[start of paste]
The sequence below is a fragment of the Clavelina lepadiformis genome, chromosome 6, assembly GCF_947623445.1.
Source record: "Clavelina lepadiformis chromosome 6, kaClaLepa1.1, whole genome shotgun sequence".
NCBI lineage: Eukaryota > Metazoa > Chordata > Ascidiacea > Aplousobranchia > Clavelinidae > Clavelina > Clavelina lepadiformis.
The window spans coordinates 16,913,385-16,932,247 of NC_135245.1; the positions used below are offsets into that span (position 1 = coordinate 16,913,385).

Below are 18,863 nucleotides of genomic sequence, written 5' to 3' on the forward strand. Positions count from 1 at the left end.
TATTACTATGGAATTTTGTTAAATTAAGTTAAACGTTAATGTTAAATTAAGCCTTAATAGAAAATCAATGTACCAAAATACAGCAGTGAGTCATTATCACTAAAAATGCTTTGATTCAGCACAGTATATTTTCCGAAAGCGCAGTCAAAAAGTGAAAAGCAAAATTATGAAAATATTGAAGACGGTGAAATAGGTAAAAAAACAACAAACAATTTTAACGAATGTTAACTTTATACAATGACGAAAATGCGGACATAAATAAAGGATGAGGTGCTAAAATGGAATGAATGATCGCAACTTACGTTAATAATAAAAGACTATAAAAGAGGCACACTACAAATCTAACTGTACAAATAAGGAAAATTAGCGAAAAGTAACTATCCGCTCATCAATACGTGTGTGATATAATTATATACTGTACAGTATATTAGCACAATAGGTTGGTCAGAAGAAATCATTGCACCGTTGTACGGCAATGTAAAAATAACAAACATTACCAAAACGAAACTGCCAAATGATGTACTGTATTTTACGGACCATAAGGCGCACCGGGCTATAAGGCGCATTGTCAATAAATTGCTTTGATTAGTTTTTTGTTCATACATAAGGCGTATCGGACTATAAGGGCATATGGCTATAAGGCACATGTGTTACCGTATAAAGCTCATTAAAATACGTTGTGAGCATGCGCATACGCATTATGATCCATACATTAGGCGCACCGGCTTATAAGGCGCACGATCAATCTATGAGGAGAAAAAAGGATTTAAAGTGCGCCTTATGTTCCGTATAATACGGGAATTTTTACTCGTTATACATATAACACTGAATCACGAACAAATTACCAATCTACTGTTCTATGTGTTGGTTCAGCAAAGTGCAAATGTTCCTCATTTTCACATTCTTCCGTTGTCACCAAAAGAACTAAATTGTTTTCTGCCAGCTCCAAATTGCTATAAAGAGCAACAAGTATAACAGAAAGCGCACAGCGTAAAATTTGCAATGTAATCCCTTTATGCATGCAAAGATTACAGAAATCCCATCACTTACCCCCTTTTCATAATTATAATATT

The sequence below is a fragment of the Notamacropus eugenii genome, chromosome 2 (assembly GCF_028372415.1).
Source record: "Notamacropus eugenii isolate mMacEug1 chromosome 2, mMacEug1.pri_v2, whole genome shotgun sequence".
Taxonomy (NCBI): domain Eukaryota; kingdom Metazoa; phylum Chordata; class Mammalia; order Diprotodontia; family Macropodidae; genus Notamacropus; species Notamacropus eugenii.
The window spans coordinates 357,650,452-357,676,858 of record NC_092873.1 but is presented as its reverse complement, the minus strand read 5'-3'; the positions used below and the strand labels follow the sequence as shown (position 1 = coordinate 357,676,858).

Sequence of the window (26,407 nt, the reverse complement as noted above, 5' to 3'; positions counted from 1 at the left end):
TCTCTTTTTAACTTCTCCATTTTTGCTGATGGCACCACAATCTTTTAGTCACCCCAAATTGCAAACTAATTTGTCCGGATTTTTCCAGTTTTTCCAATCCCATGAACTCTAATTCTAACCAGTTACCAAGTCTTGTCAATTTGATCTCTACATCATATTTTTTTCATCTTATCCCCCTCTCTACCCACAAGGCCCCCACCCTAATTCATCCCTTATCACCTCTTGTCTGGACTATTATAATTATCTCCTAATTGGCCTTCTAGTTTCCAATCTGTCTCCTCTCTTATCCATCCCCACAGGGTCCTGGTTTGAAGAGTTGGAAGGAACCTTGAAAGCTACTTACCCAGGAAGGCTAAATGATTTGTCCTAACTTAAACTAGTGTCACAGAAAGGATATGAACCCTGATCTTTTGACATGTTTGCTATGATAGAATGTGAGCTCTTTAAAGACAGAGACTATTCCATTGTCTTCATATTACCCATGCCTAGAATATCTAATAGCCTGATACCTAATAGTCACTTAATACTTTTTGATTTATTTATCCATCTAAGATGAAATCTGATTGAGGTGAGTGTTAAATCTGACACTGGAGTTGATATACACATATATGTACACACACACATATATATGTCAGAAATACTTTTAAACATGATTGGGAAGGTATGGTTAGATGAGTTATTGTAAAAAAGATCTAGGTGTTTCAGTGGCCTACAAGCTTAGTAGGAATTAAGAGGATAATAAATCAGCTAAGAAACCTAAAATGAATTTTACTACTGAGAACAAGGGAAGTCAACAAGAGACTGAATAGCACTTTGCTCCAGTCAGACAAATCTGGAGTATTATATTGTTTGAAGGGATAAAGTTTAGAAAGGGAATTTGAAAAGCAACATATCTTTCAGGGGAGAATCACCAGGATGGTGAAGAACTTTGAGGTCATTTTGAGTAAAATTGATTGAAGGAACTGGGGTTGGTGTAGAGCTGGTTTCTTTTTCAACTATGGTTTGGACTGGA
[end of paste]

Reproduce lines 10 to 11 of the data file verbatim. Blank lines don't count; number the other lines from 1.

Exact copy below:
The window spans coordinates 357,650,452-357,676,858 of record NC_092873.1 but is presented as its reverse complement, the minus strand read 5'-3'; the positions used below and the strand labels follow the sequence as shown (position 1 = coordinate 357,676,858).

Sequence of the window (26,407 nt, the reverse complement as noted above, 5' to 3'; positions counted from 1 at the left end):